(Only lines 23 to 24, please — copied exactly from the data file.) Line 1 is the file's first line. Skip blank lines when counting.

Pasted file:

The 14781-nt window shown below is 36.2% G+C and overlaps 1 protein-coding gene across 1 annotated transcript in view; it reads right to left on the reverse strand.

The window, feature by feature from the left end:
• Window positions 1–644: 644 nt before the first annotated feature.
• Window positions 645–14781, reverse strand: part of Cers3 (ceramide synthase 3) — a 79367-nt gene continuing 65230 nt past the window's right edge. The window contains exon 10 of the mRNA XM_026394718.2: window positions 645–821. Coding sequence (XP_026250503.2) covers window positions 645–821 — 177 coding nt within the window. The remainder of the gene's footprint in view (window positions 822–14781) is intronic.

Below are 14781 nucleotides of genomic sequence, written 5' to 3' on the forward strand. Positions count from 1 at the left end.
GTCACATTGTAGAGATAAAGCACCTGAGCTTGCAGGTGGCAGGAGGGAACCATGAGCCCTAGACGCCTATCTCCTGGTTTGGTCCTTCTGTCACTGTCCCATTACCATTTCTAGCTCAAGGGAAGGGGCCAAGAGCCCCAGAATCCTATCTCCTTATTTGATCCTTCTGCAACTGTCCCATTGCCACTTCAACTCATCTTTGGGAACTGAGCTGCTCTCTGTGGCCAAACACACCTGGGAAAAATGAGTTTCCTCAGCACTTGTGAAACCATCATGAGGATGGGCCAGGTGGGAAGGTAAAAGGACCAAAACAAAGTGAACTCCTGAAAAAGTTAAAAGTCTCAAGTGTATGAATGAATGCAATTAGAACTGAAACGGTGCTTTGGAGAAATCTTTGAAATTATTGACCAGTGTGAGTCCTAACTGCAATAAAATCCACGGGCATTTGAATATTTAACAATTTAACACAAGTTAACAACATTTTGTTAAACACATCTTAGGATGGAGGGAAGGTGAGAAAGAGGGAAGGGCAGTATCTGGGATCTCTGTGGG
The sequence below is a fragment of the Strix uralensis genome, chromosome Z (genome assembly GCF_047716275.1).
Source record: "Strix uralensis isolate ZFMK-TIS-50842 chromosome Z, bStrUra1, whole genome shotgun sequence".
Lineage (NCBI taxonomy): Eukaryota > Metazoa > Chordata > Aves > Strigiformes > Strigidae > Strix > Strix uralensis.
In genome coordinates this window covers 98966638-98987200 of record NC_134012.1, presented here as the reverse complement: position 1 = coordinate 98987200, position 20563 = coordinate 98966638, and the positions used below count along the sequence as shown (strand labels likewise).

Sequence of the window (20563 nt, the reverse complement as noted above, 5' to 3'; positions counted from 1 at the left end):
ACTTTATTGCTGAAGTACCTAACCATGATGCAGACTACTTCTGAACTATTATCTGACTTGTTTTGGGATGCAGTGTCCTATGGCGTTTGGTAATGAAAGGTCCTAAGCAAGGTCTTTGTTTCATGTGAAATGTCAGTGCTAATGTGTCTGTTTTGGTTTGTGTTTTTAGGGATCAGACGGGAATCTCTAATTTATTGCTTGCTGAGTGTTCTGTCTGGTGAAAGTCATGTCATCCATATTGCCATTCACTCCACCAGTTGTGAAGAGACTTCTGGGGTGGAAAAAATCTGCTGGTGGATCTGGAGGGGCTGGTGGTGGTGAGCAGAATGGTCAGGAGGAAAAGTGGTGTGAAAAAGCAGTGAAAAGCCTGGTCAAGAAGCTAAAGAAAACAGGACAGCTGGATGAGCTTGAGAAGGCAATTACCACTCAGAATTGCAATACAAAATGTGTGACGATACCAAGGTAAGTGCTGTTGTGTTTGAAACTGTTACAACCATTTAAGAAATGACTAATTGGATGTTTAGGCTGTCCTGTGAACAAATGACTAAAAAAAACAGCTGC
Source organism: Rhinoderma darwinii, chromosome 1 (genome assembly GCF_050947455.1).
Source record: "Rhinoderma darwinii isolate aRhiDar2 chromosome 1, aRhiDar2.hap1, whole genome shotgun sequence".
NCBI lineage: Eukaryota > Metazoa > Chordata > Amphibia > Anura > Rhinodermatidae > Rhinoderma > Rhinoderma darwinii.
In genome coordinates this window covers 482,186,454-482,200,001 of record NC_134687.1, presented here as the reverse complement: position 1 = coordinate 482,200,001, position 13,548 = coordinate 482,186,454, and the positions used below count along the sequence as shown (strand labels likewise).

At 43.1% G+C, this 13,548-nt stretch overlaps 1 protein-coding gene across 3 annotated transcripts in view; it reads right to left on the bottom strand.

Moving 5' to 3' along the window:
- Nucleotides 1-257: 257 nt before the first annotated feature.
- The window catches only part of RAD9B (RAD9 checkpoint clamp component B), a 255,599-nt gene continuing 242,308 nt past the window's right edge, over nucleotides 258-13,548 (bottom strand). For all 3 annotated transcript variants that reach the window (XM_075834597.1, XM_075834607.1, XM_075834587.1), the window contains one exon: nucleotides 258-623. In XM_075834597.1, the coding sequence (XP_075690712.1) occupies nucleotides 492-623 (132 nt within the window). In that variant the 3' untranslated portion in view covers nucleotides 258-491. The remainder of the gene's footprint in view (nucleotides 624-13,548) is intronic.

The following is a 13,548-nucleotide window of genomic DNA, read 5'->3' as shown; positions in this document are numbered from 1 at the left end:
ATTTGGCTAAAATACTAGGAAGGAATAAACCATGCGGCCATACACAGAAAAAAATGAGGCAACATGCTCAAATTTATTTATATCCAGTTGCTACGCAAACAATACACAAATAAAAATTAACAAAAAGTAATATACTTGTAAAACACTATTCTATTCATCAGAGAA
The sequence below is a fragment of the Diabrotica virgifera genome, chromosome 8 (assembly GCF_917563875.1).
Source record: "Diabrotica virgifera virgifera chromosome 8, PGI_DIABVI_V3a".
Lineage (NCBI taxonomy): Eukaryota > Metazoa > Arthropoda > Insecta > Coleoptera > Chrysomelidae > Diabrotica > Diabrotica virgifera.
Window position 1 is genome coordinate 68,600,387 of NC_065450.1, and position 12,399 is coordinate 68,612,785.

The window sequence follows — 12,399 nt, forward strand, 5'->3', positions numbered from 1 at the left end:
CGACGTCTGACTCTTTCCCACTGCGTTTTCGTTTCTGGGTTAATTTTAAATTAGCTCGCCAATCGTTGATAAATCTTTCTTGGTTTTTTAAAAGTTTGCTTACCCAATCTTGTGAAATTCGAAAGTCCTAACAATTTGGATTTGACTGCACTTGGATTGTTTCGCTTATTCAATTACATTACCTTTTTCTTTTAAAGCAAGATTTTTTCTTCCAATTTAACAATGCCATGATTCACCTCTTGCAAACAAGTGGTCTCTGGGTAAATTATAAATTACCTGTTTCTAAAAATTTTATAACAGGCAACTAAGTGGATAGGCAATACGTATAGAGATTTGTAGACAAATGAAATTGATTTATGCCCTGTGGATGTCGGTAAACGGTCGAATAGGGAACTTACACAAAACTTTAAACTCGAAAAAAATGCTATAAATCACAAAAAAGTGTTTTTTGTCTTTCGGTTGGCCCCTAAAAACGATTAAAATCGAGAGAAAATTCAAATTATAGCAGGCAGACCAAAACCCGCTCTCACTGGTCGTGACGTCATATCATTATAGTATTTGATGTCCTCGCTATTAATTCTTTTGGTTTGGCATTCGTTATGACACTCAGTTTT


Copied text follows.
The sequence below is a fragment of the Diabrotica virgifera genome, chromosome 8 (assembly GCF_917563875.1).
Source record: "Diabrotica virgifera virgifera chromosome 8, PGI_DIABVI_V3a".